Another fund with low volatility is Evergreen International Equity A. The fund limits risk by staying broadly diversified, keeping about half its assets in growth stocks and half in value. The resulting portfolio is labeled “foreign large blend” by Morningstar. Portfolio manager Gilman Gunn searches for growth stocks with steady track records. A top holding is Smith & Nephew, a British maker of hip and knee replacements. “They are one of the dominant companies in the field where demand is growing as the population ages,” says Gilman.
Evergreen exercises extra caution in the emerging markets, focusing on companies with secure niches. The fund currently has 5.5 percent of assets in emerging markets. A favorite holding is Korea Electric Power, the dominant electric producer in its market.
To limit losses, Gunn considers selling any stock after it has lost 20 percent in a 12-month period. “By selling losers quickly, you avoid getting caught with an Enron that looks cheap but will eventually collapse,” says Gunn.
Investors seeking a small growth specialist should consider Forward International Small Co. The fund aims to reduce risk by holding a mix of growth stocks. Portfolio manager Justin Hill divides the portfolio into several categories. At the riskiest end of the spectrum are emerging companies, fledglings with earnings growth rates of 20 percent. For more stability, the fund takes established companies whose growth has slowed. Hill also includes turnarounds, companies that seem poised to recover from temporary lulls.
One of the fund's successful turnaround plays has been Kidde, a British maker of equipment used for fire protection. Increased demand for smoke detectors has helped the earnings climb.
Hill argues that many foreign small growth stocks remain attractive. “With small-caps, you can put together a portfolio with an attractive valuation and much better growth than the overall market,” he says.
For a large value fund, try Causeway International Value, which focuses on blue-chips from the developed markets. Many holdings are cheap because they faced cyclical downturns or tough restructurings. “We want companies that can show sustainable growth, but we don't want to be caught paying a lot for them,” says portfolio manager James Doyle.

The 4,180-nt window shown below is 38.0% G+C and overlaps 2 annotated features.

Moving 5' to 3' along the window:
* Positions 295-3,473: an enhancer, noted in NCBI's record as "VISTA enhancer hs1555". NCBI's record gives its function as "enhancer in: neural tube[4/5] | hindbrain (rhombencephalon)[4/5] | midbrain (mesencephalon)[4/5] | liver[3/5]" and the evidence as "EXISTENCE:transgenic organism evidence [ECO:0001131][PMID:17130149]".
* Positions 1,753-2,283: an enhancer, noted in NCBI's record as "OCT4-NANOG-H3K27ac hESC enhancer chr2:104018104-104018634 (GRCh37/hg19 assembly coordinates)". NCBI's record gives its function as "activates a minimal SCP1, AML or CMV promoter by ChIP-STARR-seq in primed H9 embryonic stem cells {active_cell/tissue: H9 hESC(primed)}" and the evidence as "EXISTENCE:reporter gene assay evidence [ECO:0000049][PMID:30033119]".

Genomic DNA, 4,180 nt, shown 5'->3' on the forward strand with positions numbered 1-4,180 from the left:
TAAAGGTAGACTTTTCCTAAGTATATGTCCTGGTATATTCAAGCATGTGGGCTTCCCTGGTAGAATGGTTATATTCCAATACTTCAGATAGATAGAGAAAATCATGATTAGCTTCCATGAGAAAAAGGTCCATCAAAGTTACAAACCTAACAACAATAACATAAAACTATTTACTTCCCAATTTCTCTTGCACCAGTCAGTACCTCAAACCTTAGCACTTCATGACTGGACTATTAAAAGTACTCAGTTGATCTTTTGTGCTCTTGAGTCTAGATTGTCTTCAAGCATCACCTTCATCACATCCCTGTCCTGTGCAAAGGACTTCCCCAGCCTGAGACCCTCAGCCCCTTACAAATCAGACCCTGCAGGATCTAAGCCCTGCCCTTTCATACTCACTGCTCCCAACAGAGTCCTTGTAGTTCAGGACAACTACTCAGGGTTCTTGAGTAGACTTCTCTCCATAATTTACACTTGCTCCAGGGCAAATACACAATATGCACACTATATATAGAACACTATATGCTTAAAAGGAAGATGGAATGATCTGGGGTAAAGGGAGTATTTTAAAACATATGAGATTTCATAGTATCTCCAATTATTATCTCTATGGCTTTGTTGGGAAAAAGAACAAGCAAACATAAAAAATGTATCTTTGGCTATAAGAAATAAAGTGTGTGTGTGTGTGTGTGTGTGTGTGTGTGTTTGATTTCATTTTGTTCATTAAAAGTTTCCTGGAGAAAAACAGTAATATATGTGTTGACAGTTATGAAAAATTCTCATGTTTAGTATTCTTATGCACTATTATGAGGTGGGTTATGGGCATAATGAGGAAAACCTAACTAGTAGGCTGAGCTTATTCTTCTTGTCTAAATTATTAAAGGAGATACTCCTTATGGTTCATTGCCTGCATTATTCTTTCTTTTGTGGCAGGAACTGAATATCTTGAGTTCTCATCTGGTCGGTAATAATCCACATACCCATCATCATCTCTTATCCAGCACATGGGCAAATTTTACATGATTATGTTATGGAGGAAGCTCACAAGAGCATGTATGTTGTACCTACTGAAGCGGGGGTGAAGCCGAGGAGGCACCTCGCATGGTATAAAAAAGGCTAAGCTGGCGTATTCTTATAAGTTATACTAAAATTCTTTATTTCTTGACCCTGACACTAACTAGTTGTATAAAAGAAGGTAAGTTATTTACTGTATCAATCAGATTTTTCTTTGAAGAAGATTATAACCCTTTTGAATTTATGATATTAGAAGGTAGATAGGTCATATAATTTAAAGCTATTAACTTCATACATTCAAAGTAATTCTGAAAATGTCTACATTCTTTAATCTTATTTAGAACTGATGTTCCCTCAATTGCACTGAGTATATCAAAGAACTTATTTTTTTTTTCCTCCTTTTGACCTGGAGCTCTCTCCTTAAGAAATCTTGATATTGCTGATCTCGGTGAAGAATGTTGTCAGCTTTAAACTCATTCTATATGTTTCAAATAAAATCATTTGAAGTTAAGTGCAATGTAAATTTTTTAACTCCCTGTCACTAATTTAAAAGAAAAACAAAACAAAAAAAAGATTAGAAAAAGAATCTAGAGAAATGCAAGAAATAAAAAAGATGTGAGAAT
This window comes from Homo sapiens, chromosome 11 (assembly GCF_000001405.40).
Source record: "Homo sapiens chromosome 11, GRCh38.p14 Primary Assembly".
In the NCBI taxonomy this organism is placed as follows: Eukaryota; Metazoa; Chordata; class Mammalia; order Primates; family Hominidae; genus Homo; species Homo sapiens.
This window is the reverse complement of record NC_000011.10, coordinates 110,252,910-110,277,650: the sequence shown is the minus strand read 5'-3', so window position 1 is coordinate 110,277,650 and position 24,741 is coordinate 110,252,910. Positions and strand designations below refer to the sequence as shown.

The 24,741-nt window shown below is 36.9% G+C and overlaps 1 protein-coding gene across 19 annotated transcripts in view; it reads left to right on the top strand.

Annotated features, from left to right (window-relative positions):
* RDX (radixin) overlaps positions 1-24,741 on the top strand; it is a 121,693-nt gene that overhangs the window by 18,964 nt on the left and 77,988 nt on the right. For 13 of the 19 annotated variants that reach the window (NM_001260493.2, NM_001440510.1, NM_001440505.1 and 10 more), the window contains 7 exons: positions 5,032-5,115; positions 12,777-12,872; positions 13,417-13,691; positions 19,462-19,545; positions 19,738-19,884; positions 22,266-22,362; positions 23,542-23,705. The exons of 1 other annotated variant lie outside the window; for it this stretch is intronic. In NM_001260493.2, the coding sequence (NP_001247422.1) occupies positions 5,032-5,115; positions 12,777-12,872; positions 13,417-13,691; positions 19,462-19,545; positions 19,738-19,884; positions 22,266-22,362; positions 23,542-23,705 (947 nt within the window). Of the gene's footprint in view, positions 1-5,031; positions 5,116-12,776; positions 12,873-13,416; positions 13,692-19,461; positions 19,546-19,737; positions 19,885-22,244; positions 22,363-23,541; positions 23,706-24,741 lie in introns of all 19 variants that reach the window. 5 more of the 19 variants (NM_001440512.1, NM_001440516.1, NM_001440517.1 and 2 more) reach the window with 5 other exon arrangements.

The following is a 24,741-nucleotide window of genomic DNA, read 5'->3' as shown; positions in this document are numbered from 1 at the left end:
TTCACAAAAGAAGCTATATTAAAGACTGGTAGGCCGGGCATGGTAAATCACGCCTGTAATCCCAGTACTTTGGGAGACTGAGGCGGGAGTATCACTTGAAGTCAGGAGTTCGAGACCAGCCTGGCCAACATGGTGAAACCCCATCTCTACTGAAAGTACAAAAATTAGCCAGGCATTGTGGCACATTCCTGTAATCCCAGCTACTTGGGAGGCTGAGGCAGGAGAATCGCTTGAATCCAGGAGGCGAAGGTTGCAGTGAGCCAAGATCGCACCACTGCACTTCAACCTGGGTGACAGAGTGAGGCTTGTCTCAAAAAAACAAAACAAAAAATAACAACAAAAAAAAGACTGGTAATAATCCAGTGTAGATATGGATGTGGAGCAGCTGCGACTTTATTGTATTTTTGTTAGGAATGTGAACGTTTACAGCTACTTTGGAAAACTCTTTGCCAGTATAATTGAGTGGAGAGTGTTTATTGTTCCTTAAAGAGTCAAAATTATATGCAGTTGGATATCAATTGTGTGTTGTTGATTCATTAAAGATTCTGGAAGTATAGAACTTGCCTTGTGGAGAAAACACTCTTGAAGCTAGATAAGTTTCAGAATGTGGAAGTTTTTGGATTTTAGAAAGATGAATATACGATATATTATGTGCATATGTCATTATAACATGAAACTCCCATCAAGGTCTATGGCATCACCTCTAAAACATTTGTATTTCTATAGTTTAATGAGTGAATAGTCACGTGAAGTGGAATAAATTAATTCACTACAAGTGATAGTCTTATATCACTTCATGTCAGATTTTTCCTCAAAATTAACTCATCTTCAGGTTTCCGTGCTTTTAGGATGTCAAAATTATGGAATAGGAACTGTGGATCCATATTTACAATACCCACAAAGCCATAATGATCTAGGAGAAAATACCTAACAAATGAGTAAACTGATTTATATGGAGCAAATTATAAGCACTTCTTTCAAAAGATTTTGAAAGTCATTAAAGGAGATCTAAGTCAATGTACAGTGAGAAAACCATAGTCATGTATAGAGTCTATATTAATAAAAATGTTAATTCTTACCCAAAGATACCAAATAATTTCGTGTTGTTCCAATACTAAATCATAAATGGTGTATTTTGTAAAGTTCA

A big holding is Vodafone, the British wireless company that soared in the 1990s and then crashed along with its competitors. While the stock has dropped more than 75 percent from its highs, the company boasts a solid balance sheet and healthy profit margins.
Another favorite of Doyle's is Honda Motor. The Japanese giant has been expanding its market share in North America and turning a nice profit. That kind of solid performer should hold up for years and help Causeway deliver decent results, even when the hard times return and competitors sink into the cellar.
Good International Bets
|Fund||Ticker||Category||1-Year Return||3-Year Return||5-Year Return||5-Year Percent Rank in Category||Maximum Load|
|Causeway International Value||CIVVX||large value||28.7%||17.0%||NA||NA||0%|
|Evergreen International A||EKZAX||large blend||22.6||10.5||2.3%||8%||5.75|
|Forward International Small Co.||PISRX||small/mid growth||25.8||18.9||7.8||17||0|
|Neuberger Berman International||NBISX||small/mid growth||33.8||15.8||1.5||55||0|
|Tweedy, Browne Global Value||TBGVX||small/mid value||19.2||9.1||6.7||80||0|
|Source: Morningstar. Returns through 11/30/04.|